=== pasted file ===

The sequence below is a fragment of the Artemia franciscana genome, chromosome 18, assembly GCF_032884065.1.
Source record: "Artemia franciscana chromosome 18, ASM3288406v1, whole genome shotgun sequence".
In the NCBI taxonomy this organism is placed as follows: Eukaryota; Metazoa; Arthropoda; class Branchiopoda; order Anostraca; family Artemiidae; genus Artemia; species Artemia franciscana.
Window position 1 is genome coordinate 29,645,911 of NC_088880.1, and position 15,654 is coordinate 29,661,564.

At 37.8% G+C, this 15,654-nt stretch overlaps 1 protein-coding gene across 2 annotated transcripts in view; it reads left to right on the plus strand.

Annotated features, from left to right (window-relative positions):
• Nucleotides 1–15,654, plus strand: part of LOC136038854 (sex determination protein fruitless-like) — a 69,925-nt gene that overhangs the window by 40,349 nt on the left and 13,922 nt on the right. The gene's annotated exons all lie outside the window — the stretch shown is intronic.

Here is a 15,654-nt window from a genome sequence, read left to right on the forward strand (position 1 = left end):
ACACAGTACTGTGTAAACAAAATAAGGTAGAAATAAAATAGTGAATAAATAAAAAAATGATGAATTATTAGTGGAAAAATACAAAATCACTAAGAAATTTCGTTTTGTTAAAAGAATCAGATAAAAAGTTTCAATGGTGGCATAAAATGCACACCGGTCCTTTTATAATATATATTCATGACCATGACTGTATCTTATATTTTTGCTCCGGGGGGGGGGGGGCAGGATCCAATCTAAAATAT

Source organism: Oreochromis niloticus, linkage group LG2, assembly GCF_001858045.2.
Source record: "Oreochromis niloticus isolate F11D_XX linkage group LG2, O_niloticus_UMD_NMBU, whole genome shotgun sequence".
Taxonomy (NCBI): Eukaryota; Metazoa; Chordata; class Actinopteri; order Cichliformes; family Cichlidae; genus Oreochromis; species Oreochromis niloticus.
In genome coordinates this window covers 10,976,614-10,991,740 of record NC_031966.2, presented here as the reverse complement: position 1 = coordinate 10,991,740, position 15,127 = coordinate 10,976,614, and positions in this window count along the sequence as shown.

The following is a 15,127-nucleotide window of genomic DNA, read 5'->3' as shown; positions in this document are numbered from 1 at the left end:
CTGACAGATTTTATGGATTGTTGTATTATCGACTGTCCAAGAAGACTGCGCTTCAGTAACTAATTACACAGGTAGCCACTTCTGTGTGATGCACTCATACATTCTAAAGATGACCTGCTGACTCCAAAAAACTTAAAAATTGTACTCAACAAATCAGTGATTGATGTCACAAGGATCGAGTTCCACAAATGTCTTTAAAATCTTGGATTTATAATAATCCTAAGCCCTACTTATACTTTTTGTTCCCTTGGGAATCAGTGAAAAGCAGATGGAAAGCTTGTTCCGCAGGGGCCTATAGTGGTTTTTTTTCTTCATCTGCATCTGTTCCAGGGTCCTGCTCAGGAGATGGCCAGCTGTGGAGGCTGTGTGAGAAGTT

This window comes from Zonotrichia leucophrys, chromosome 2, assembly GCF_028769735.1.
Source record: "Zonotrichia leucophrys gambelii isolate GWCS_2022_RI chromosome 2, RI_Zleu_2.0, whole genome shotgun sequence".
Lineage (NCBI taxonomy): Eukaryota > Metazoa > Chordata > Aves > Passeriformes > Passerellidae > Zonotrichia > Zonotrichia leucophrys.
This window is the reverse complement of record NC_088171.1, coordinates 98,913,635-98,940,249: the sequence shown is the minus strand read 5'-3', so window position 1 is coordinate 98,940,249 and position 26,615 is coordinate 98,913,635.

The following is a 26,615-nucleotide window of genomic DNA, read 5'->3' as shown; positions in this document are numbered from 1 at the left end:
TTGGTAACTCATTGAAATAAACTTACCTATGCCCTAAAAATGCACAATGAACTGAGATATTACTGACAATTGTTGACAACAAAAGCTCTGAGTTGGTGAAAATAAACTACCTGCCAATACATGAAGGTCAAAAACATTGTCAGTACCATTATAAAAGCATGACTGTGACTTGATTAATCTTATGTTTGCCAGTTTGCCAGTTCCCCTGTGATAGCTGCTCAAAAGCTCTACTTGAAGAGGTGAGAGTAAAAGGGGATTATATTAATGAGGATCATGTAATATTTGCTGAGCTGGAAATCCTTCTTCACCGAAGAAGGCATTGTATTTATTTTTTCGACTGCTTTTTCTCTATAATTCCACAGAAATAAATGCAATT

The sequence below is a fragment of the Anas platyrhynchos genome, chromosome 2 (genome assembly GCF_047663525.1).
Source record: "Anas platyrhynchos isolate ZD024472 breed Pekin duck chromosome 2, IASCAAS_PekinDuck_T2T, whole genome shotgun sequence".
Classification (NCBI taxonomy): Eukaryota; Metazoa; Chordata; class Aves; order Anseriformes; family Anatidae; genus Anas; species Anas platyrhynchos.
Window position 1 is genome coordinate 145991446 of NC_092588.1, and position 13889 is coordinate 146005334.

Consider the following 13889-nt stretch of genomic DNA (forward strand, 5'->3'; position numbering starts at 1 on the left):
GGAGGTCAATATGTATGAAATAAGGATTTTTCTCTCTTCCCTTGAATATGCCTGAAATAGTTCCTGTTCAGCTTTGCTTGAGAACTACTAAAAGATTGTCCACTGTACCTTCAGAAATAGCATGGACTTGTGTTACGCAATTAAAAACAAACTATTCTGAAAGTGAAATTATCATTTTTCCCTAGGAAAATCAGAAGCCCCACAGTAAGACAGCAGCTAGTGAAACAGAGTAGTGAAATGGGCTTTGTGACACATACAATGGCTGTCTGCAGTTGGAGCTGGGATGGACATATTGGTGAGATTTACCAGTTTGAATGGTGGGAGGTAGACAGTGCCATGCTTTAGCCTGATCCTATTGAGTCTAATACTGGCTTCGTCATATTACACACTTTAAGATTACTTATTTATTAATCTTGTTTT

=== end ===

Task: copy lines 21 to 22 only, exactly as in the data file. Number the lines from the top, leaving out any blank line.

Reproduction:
TTGGTAACTCATTGAAATAAACTTACCTATGCCCTAAAAATGCACAATGAACTGAGATATTACTGACAATTGTTGACAACAAAAGCTCTGAGTTGGTGAAAATAAACTACCTGCCAATACATGAAGGTCAAAAACATTGTCAGTACCATTATAAAAGCATGACTGTGACTTGATTAATCTTATGTTTGCCAGTTTGCCAGTTCCCCTGTGATAGCTGCTCAAAAGCTCTACTTGAAGAGGTGAGAGTAAAAGGGGATTATATTAATGAGGATCATGTAATATTTGCTGAGCTGGAAATCCTTCTTCACCGAAGAAGGCATTGTATTTATTTTTTCGACTGCTTTTTCTCTATAATTCCACAGAAATAAATGCAATT

The sequence below is a fragment of the Anas platyrhynchos genome, chromosome 2 (genome assembly GCF_047663525.1).